One of the many benefits of WebDriver is that the major browsers are all supported with a version of a driver, some within the browsers and others via a service. This means that you should be able to run your suites of tests against these browsers. This is true, unfortunately though some browsers behave differently so you’re likely to face some locators discrepancies, but that’s for another post!

So how can you write a framework allowing you to take advantage of these drivers, they’re many approaches, it’s code at the end of the day, but I use the approach I call the DriverFactory, as do a few others I have seen, such as an example here by Jim Evans.

The concept is very simple, I have attached a diagram below, but here is the jist:

  • App.config file where we define our browser requirements
  • TestConfiguration object which is static, therefore reads the App.config at runtime and creates an instance for us to use throughout the tests. In the example project below I only have driver specific values, however in actual projects I also include any test config in there, e.g. username, passwords, DB connections etc.
  • DriverSetup this is specific to NUnit, but I use the SetUpFixture to deal with the requesting of a driver instead of doing this in each test. Because the namespace on this class is the highest, each test will call this code first before its own SetUp.
  • TestDriverFactory, this is where we interpret the TestConfiguration object to determine which DriverFactory configuation we require. This is decided based on the “Remote” value, if true we create a RemoteWebDriverConfig, if false a LocalWebDriverConfig.
    The TestDriverFactory will then pass those configs to the DriverFactory and expect a driver back that meets the requirements.
  • DriverFactory, this is where the required driver is created. It’s a simple switch statement on the browser name.

Driver Factory Visualisation

An example project can be viewed here on my GitHub page and click WebDriverFactoryExample. I have added extensive code comments so hopefully all can follow. Also have an example PageObject and Test so you can see it all together. Changing the browser name to those in the switch statement will work fine, remember if you are going to try it with RemoteWebDriver ensure to have it running and the correct browser versions registered on the nodes.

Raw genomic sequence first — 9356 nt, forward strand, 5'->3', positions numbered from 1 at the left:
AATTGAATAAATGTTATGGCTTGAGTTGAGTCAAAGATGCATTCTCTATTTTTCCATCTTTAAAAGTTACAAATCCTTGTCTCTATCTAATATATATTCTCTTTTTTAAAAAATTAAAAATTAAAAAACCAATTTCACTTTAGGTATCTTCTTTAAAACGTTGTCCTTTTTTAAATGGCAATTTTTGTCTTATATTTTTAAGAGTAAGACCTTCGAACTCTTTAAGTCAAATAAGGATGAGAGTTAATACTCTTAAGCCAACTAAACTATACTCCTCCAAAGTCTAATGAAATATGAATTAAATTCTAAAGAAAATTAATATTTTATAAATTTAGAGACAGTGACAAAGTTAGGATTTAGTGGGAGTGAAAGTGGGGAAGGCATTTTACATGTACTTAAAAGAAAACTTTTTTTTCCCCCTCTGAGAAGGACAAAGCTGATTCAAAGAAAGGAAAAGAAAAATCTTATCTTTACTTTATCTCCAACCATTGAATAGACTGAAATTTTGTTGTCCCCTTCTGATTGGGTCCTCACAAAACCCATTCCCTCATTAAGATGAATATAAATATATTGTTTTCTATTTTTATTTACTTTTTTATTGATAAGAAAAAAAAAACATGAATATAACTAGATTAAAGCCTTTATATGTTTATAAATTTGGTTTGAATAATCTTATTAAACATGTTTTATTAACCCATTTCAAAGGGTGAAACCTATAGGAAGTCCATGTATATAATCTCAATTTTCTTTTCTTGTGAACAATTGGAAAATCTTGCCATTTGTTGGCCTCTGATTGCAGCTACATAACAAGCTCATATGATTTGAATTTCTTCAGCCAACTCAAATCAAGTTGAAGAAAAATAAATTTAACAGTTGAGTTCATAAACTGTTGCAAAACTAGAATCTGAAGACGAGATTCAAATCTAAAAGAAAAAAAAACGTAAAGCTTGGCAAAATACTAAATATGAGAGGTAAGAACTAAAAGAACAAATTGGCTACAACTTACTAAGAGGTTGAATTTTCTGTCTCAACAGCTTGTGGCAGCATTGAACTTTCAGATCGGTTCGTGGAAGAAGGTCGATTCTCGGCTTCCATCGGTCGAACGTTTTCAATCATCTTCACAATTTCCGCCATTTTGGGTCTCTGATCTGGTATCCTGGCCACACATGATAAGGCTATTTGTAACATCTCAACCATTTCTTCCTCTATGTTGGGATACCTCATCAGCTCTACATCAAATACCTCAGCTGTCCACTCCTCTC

NOTE: To really take advantage of all the browsers, ensure to use the interface IWebDriver throughout your tests and PageObjects, as all drivers are contracted to this interface you won’t have any issues with different browsers. For instance not all drivers (haven’t checked recently) have the driver.FindElementBy_Something, so if you’ve written your tests with a specific driver and not IWebDriver your tests could fail when using drivers that don’t have such a method. So stick to the FindsBy attribute and if you have to use the driver directly ensure to use _driver._FindElement(By._Something) or FindElements.

So what you have now is the ability to control the driver used to run the test suite via config. This allows you take advantage of CI tools such as Jenkins to run your tests potentially in parallel against multiple browsers. Via a CI you could have a main Job, “Run Test Suite” which could trigger down stream jobs of “Run Test Suite - IE”, “Run Test Suite - Chrome” and so forth by having those downstream jobs overwrite the app.config before the test run. Or you could have multiple config files in your solution, such as chrome.config, ie.config etc and have your CI tools delete app.config and rename the required driver.config to app.config (this is required for NUnit) thus allowing you to have the configs in source control and not in build jobs.

In my example I have the WebDriverFactory as a separate project, but to take this one step further, you could turn the separate project into a NuGet package (you would obviously need an internal NuGet server to do this), this will then allow you to add this package to any project where you require WebDriver, for example if you had multiple products, or multiple test suites for a product.

In doing this, if you execute your tests locally, you can store the additional driver services in this project and have them pulled into projects via NuGet. These would be InternetExplorerDriver, ChromeDriver and PhantomJS for example. It would then be possible to have your CI download the latest version of this package for you, making it very easy to update all your projects.

Thanks to Neil Kilbride and James Barker from Esendex for showing me the NuGet approach and the enhancements for dealing with local and remote config objects.